Debby Giusti

www.DebbyGiusti.com


Amish Christmas Search

Oct 2020

An Amish girl’s disappearance is a mystery…

and the clues lead straight into danger at Christmas.

Convinced her friend didn’t run away as the police

believe, Lizzie Kauffman searches for the truth—but

someone will kill to keep it hidden. Now the Amish

housekeeper and her friend Caleb Zook are on the

run for their lives. And if they want to find their

missing friend, Lizzie and Caleb must figure out

a way to survive the holiday.

 Pre-order HERE!


28 comments:

  1. Hi Debby:

    There are two factors I like to see leading up to the HEA. First, I would like the major conflict keeping the hero and heroine apart to be uniquely solved in a way I have not read before. I've just read a romance in which the conflict was solved in a way that I believe is used over 50% of the time. That to me is a tired and uninspired writer.

    Second, I would like the hero and heroine to be so well matched that they really are the ideal mates for each other. I find too many romances have standard romance conflicts and while they overcome them and get married there really is no genuine foundation that makes me think the love with last a lifetime. I just read "Cold Creek Mountain", which had a very unlikely hero and heroine at the start and yet by the time the story was over it became apparent that the hero and heroine had established a deep-seated love that made them actually ideal mates for each other and that they were destined to have a forever love. I just loved that romance and can still feel the HEA when I think on it.

    That's what I like to see in an HEA. I know this is hard to do or else everyone would be doing it.

    Please put me in the drawing so I can see how the Amish lost Christmas.

    Vince

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    1. Too funny about Christmas Lost, Vince. :)

      Thanks for suggesting a new book to read: Cold Creek Mountain. And thanks too for sharing what you look for in a satisfying HEA! Good for writers to note!

      Writing fresh stories is always a challenge, especially when writers have published a number of books. Finding unique plots--and endings--gets harder and harder. :)

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    2. Hi Debby:

      It's not so much the sameness of plots. There are not that many different plots in any event. What I like to see is inspired creativity in overcoming typical conflicts in a romance.

      In a mystery, a lot of the fun is figuring out who did it before the end. If you avoid the red herrings and catch the well disguised clues and solve the mystery before the story gives it away, you WIN! You beat the author!

      In a romance, the 'mystery' problem is trying to solve how the hero and heroine will overcome their conflict(s). This is why multiple streams of conflict is so channeling and so much fun to solve before the story reveals it. Ruth had a story which had eleven streams of conflict keeping the hero and heroine apart. I listed these in a review once! That's like telling a beginner to climb Mt. Everest. Then there's Julie's "Emma" story which she said God inspired her how to solve the conflict. Really. Julie said she had to pray for a way to solve the conflict!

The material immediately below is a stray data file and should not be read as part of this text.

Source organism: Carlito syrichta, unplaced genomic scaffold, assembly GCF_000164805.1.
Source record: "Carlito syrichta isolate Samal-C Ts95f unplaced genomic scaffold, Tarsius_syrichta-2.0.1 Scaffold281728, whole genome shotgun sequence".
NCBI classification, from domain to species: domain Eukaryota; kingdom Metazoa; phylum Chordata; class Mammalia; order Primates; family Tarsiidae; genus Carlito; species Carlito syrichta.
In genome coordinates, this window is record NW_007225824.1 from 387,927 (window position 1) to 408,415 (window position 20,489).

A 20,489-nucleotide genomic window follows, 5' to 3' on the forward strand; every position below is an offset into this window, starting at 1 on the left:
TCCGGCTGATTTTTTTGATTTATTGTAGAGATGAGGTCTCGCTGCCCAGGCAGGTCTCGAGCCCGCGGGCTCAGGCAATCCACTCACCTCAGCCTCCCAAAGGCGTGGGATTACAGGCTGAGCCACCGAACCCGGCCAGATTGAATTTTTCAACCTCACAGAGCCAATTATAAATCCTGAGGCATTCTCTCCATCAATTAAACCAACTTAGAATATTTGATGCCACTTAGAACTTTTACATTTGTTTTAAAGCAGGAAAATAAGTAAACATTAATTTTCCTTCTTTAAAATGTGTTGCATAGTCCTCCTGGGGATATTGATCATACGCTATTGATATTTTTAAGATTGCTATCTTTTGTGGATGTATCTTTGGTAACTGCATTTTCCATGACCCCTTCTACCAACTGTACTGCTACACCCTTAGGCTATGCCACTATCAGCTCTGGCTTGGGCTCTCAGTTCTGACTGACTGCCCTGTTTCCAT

That's what I really enjoy. A conflict which seems intractable. Stump the reader. Then have a solution so belieable that the reader wants to kick himself for not figuring it out sooner. A BIG WIN for the author and a sure sale for the next book.

      Advice: always be looking for unique ways to solve conflicts. Real couples have real conflicts and your fiction solution may actually work for them!

      BTW: prayer work. Just ask Julie. :)

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  2. Hi Debby, I guess I wouldn't identify as a romance reader, because I don't in any way demand a Happily Ever After from a book. However, when I think of a (romantic) Happily Ever After that resonated with me, I think of one particular book—my favorite summer read of 2016. I don't want to share the title, just in case there is any sort of spoiler in my comment, but I will explain why it resonated. In this book, a woman goes through some very unusual circumstances and finds herself in a love triangle. Because of the situation the woman is in, I was intrigued from beginning to end, but what made the ending so very satisfying was that the author kept me guessing as to what would happen. That unpredictability made the journey a stressful one, but it was just the right amount of stress, and it led to the absolute perfect ending. That's what made it memorable, and why I still call it one of my favorites.